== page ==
Tuesday, July 20, 2010

Rough, but Important Sell-Out Could Use A Little Fine-Tuning

(Image from Barnes & Noble)

Standing out is nothing new for high school freshman NaTasha Jennings. One of the few African-Americans in her suburban New Jersey town, she's used to looking different, being different from the kids around her. She's not exactly happy with her curvy hips, coarse hair, and dark chocolate-colored skin or the fact that the guys at her school never seem to see her, let alone ask her out, but she can deal. Just because she's surrounded by people who look nothing like her doesn't mean her cushy prepster lifestyle isn't worth it.

NaTasha's sassy Harlem-reared grandmother does not agree. Tilly, who turns up her nose at any town with "too many white folks and not enough jerk chicken" (4), takes it upon herself to drag her granddaughter back to her roots. NaTasha's spent plenty of vacay time in Harlem, always enjoying having Tilly to herself, but never a whole summer. And she's never set foot inside the crisis center where Tilly has volunteered for years. All that's about to change. While NaTasha's friends roam the mall and hit all the good parties, she'll be stuck in her grandma's colorful neighborhood hanging out with juvenile delinquents If this is what it takes to "find herself," NaTasha wants no part of it. Except, of course, that nobody argues with Tilly. And, okay, if NaTasha's honest with herself, she can admit that her grandmother might be right - maybe she could use a lesson in Racial Identity 101.

It doesn't take NaTasha long to realize the lesson's not going to be an easy one. Tilly's gritty community makes her jumpy, the girls at Amber's Place dub her a "sell-out" for acting too white, and already, her friends back home are changing. Even though she's finally getting some male attention from not one, but two fine-looking boys, NaTasha still wants to high-tail it back to her nice, safe, suburban routine. As much as she longs to go home, she refuses to quit, knowing giving up will only confirm her sell-out status. But staying in Harlem - battling her fears and facing truths about herself she's never dared to acknowledge before - will be the hardest thing she's ever done.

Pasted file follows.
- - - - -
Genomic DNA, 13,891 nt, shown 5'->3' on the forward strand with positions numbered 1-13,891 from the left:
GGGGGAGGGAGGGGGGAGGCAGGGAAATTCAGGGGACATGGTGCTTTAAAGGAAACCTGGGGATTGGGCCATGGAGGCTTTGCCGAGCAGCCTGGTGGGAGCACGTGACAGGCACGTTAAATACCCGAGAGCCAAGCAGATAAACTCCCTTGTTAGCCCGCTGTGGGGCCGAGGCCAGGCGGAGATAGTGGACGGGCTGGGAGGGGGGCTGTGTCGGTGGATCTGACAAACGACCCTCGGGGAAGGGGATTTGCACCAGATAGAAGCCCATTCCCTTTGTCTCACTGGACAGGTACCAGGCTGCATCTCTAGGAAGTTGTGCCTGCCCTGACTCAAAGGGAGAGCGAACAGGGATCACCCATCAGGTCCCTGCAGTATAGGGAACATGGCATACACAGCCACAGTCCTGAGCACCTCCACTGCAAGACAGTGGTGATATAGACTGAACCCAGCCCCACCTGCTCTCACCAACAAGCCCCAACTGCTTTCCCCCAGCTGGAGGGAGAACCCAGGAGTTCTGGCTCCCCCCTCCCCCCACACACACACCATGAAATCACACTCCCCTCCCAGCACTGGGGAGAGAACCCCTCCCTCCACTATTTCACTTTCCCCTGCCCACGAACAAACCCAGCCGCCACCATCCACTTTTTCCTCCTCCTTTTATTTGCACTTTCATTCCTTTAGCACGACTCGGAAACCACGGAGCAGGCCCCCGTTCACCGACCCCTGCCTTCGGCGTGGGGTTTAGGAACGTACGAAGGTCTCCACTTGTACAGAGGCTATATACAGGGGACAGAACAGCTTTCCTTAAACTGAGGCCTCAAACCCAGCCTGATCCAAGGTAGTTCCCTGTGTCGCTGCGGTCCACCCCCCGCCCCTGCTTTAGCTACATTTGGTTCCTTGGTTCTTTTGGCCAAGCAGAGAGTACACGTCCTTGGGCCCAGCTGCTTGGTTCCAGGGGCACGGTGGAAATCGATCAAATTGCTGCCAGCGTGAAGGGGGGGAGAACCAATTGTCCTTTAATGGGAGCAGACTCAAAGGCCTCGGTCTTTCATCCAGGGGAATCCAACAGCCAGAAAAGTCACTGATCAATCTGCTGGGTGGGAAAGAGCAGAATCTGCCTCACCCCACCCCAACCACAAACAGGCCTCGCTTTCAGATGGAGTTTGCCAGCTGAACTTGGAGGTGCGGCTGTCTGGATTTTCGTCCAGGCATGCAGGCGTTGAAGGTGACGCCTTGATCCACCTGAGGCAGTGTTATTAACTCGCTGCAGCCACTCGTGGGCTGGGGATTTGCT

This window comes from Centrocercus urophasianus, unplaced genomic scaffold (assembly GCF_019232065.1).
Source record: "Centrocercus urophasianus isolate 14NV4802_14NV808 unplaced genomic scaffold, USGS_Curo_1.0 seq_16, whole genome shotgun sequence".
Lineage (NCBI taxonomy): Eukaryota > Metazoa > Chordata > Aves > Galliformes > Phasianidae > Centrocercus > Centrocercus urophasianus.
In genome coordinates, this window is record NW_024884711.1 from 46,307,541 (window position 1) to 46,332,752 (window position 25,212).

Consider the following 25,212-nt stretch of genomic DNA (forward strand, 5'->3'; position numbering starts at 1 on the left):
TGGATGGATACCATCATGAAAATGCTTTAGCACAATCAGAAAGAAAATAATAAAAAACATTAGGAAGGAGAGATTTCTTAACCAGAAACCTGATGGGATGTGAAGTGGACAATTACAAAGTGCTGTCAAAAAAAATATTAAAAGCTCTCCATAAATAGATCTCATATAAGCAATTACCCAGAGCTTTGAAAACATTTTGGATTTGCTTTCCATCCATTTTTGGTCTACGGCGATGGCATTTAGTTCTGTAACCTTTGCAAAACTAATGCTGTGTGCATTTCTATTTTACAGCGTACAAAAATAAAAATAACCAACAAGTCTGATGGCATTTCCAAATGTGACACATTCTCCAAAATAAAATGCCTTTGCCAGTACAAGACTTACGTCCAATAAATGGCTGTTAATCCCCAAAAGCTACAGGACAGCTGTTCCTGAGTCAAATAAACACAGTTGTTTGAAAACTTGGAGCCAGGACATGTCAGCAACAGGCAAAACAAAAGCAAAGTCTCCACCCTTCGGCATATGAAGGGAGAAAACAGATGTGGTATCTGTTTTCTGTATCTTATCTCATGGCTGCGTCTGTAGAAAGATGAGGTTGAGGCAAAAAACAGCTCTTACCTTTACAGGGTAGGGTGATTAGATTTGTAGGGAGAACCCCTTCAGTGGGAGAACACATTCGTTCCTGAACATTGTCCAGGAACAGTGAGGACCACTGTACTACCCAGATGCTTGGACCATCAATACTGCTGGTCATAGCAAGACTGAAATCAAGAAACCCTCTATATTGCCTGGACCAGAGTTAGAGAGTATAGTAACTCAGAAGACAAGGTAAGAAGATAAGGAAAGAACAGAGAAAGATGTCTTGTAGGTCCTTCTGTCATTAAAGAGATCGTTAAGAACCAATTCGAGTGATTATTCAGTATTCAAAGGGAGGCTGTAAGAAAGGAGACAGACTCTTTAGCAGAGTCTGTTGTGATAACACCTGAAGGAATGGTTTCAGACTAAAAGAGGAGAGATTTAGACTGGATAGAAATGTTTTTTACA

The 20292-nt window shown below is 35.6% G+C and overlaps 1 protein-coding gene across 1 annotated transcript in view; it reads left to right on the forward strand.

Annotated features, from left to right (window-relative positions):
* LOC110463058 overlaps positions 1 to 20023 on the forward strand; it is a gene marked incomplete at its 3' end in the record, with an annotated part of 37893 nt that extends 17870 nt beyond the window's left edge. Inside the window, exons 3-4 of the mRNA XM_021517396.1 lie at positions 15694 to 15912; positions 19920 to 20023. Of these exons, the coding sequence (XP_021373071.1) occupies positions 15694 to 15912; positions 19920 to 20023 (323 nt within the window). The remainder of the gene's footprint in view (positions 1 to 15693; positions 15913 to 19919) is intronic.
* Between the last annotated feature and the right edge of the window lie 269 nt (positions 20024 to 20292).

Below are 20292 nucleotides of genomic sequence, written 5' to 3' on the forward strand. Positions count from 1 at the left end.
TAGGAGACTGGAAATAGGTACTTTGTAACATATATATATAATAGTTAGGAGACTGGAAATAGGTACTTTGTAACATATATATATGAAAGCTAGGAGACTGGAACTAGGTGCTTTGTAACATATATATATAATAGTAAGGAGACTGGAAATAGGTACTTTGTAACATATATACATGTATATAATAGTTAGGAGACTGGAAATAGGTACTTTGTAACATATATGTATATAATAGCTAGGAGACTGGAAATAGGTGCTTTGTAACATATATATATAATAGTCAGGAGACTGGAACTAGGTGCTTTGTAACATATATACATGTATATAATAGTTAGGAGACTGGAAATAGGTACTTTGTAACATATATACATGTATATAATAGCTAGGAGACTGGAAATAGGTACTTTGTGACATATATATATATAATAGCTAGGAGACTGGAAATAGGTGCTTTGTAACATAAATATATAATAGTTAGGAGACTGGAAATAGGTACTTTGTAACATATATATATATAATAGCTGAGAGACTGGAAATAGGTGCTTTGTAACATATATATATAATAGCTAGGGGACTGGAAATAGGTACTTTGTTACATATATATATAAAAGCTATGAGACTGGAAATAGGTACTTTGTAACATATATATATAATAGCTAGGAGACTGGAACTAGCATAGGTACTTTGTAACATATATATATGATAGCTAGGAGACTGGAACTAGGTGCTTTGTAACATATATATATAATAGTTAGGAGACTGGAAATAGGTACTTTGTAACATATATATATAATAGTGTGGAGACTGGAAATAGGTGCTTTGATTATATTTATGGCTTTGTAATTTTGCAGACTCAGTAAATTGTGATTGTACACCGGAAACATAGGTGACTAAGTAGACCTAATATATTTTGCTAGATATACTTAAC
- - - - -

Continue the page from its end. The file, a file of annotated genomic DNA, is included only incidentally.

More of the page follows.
While Sell-Out, a debut novel by Ebony Joy Wilkins, specifically addresses racial identity, it's the kind of book that will speak to anyone who's ever felt out of place. The story makes powerful statements about race, identity, culture, accepting differences, and staying true to oneself. It delves into issues I, as a white surburbanite, have never heard of (skin bleaching cream?), let alone experienced. It's precisely because these things have no place in my day-to-day existence that I found this book both compelling and important. These kinds of empathy-through-understanding lessons are always valuable.

That being said, I felt that Wilkins' writing needed some serious polishing. Much of Sell-Out's plot seemed contrived, some of it felt forced, and, not all of it made sense to me (I'm still trying to figure out why Rex showed up in the end.). Although there's plenty of conflict in the book, I still thought NaTasha resolved her problems a little too easily and way too neatly. I wanted her to struggle more, fight harder, and battle longer before winning her victory. Perhaps because of these things, I never really felt as if I knew NaTasha. Or any of her cohorts. All of them - except Tilly, who's so colorful she's like five-dimensional - needed fleshing out.

All in all, I still think Sell-Out tells an important story. I just wish it was smoother, tighter, and stronger. Ebony Joy Wilkins shows so much potential that you better believe I'll be keeping my eye on her. Here's hoping she keeps writing, keeps polishing, and keeps publishing this type of book. Oh, and if feisty Tilly makes another appearance, you won't hear me complaining.

(Readalikes: Reminded me of other books about racial identity, like Shine, Coconut Moon by Neesha Meminger; When the Black Girl Sings by Bil Wright; several Jacqueline Woodson titles and others)

Grade: C

If this were a movie, it would be rated: PG-13 for language (no F-bombs), some sexual content, and mature themes

To the FTC, with love: I received an ARC* of Sell-Out from the generous folks at Scholastic. Thank you!

*Quotes taken from an ARC, and are therefore subject to change in the final version of the book

1 comment:

  1. Very well thought out review! This sounds interesting, but I'm not sure if I'd be able to put up with characters that I didn't feel connected to.

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